Mark Robarts, in talking over this coming money trouble with Sowerby, had once mentioned that if it were necessary to take up the bill for a short time he might be able to borrow the money from his brother. So much of the father’s legacy still remained in the hands of the private secretary as would enable him to produce the amount of the latter bill, and there could be no doubt that he would lend it if asked. Mr Sowerby’s visit to the Petty Bag Office had been caused by a desire to learn whether any such request had been made — and also by a half-formed resolution to make the request himself if he should find that the clergyman had not done so. It seemed to him to be a pity that such a sum should be lying about, as it were, within reach, and that he should not stoop to put his hands on it. Such abstinence would be so contrary to him as it is for a sportsman to let pass a cock-pheasant. But yet something like remorse touched his heart as he sat there balancing himself on his chair in the private secretary’s room, and looking at the young man’s open face.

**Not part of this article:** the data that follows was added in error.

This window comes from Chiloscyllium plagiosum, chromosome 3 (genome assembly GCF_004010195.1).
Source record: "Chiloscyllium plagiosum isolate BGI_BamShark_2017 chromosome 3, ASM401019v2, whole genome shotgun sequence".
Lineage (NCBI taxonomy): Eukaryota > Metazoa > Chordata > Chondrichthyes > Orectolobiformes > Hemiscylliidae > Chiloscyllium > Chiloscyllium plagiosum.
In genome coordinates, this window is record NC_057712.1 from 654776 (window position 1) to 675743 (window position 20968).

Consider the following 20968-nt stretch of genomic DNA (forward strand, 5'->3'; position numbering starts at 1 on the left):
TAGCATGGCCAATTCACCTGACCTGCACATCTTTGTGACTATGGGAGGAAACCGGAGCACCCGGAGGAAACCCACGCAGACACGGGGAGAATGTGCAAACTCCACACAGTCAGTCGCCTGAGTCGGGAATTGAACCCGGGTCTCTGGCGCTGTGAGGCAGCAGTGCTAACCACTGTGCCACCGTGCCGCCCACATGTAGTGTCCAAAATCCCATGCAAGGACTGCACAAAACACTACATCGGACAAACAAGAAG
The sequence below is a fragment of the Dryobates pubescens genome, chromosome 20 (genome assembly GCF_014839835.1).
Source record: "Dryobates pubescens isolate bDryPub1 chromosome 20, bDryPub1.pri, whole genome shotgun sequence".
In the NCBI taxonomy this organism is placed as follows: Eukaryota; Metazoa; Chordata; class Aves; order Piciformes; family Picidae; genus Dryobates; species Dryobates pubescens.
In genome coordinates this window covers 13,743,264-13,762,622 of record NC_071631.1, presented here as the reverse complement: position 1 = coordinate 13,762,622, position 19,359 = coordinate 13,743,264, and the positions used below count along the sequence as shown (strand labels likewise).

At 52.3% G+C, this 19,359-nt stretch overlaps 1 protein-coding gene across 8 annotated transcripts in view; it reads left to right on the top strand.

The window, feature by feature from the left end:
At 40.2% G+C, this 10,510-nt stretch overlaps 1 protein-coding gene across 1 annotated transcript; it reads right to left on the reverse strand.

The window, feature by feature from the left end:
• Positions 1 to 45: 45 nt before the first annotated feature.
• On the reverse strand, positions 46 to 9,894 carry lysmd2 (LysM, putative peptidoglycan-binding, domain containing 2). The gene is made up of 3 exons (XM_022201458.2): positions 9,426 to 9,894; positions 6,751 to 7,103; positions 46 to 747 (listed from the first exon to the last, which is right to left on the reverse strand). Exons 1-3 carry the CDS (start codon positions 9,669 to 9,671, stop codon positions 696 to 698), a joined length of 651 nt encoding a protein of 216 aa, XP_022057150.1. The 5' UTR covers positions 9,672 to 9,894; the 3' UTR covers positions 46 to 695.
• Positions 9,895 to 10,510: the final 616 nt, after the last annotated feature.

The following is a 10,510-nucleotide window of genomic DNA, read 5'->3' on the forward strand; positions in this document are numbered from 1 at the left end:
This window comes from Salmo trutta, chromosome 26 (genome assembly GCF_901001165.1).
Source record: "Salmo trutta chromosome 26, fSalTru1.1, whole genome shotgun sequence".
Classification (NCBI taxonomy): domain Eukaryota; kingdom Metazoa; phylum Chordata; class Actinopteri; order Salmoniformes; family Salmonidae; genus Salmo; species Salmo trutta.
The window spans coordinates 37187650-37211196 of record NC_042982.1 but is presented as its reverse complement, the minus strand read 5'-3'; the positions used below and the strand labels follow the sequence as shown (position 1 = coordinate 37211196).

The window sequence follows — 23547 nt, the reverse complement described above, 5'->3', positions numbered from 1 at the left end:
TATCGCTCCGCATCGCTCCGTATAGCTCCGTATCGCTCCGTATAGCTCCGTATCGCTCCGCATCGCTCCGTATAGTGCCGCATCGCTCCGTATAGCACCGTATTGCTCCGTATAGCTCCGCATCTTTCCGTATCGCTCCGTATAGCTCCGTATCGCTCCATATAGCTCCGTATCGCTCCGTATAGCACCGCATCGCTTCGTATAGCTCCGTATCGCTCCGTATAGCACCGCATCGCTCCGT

‘Yes; I’ll write to him,’ said John Robarts; ‘but he hasn’t said anything to me about anything particular.’

‘Hasn’t he? It does not much signify. I only mentioned it because I thought I understood him to say that he would.’ And then Mr Sowerby went on swinging himself. How was it that he felt so averse to mention that little sum of 500L to a young man like John Robarts, a fellow without wife or children or calls on him of any sort, who would not even by injured by the loss of the money, seeing that he had an ample salary on which to live? He wondered at his own weakness. The want of the money was urgent on him in the extreme. He had reasons for supposing that Mark would find it very difficult to renew the bills, but he, Sowerby, could stop their presentation if he could get this money at once into his own hands.